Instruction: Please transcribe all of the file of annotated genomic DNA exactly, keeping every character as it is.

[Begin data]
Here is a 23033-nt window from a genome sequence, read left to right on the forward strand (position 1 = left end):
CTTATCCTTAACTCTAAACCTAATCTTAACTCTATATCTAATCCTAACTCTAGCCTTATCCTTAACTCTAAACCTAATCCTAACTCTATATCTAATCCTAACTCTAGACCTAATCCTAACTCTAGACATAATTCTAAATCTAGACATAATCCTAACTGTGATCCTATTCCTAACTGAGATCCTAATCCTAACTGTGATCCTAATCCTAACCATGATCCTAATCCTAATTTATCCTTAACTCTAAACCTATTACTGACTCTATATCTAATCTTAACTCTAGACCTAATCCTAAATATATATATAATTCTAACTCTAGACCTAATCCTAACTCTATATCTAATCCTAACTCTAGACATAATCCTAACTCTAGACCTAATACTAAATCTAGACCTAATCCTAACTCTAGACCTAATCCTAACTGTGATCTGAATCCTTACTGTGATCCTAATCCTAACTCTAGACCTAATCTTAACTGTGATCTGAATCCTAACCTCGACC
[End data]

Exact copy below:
Here is a 23033-nt window from a genome sequence, read left to right on the forward strand (position 1 = left end):
CTTATCCTTAACTCTAAACCTAATCTTAACTCTATATCTAATCCTAACTCTAGCCTTATCCTTAACTCTAAACCTAATCCTAACTCTATATCTAATCCTAACTCTAGACCTAATCCTAACTCTAGACATAATTCTAAATCTAGACATAATCCTAACTGTGATCCTATTCCTAACTGAGATCCTAATCCTAACTGTGATCCTAATCCTAACCATGATCCTAATCCTAATTTATCCTTAACTCTAAACCTATTACTGACTCTATATCTAATCTTAACTCTAGACCTAATCCTAAATATATATATAATTCTAACTCTAGACCTAATCCTAACTCTATATCTAATCCTAACTCTAGACATAATCCTAACTCTAGACCTAATACTAAATCTAGACCTAATCCTAACTCTAGACCTAATCCTAACTGTGATCTGAATCCTTACTGTGATCCTAATCCTAACTCTAGACCTAATCTTAACTGTGATCTGAATCCTAACCTCGACC